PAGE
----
Many web designers give scant regard to planning.
Instead, they steam on in, basing a project's cursory preparation on previous work, and hoping no problems will rudely smash them in the face along the way.
But as Andy Budd, creative director of Clearleft, notes: "Planning is integral to almost every project – it's like asking how a blueprint benefited a building.
You can't build a building without doing a blueprint, otherwise the result will be ineffective and fall down!"
He takes the architecture analogy further – it's a helpful parallel to web design planning. "There's a certain size of structure – say, a house extension – where rather than talk to an architect, you just get in a builder who's built dozens of extensions. The end result should be fine, due to the relatively low complexity and small number of likely problems. But the more complex a system is and the more variables, features and functions it has, the greater the chance of something going wrong. If you want a new house, you consult an architect, but, unfortunately, most people on the web build websites like they're knocking together an extension. They don't have the necessary knowledge for planning and just hope what they create won't fall down."
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"No two sites are the same, and so there are no hard and fast rules when it comes to planning," says Simon Crab, creative director at Lateral. "But a process of defining and agreeing with the client what the site's objectives are is a good starting point. This agreement should cover 'what they think success looks like' – a tangible target everyone works towards."
It's important at this stage to ensure that everyone's on the same page, agreeing the parameters of the project. "Your defined objectives create a scope that must balance what's required with what's realistically achievable," says Nicolas T Le Clainche, head of production at Delete. "Projects can slip or deliver an inappropriate result if all parties are not aligned – great project planning comes through collaboration underpinned with a great relationship. A thorough identification of the deliverables and their quality criteria enables us to determine the tasks, which are then estimated before being sequenced and scheduled."
Part of the scope should be the planning itself. "Understanding what level of planning is needed for a particular project and who will be reading the plan is key," argues Huey Nhan, production director at Digital Outlook, who reckons over-planning is a waste of time, but that under-planning can cause serious problems later.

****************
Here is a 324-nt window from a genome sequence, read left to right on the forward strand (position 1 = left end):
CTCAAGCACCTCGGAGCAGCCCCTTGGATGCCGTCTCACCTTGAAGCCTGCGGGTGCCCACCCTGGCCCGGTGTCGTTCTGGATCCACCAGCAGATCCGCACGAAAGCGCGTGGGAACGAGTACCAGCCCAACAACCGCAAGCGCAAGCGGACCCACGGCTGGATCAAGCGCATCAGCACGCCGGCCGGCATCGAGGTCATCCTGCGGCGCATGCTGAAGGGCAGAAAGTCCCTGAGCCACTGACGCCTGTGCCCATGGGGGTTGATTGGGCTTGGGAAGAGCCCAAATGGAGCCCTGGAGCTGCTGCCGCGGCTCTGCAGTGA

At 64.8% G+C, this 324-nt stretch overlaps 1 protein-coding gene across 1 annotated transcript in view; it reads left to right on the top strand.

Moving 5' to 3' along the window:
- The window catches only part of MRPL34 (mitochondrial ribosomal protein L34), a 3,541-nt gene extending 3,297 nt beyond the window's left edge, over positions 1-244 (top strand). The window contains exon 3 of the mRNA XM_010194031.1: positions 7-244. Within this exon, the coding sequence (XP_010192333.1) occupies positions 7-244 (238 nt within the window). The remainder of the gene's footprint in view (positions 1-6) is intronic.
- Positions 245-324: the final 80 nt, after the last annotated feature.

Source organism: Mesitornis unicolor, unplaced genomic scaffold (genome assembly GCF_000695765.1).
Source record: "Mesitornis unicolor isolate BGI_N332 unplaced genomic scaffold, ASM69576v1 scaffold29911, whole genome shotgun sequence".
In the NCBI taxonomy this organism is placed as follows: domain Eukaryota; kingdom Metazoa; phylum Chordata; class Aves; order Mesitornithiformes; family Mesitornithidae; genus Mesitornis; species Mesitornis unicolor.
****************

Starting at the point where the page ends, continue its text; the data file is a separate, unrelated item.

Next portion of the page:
"Consider who you're working with. If your decision-makers are marketing directors, they might not have the time or patience to trawl through reams of details, so make sure you highlight important things that need attention and input. Information design is just as important during planning as execution."
Once the basis of the project is nailed down, some time should be spent doing competitive analysis. Most obviously, it pays to check out other sites that have been made within the industry sector. "You can learn a lot from the successes and failures of other sites, and so we always like to do some form of competitor research or survey," says Budd.
"However, don't let the term 'competitor' fool you, because the sites you choose could be in different geographic or business markets, just as long as the functionality is similar." Such research also enables you to avoid the pitfall of both you and your client somehow missing something really obvious that should have gone onto the site you're working on, but which features on all your competitors' offerings.
By this stage, you and your client should have a decent understanding of the website's aims, but not everyone then stops and thinks who the website is really being created for. Although the client is paying you, it's their clients – the end users – who are arguably the most important link in the chain.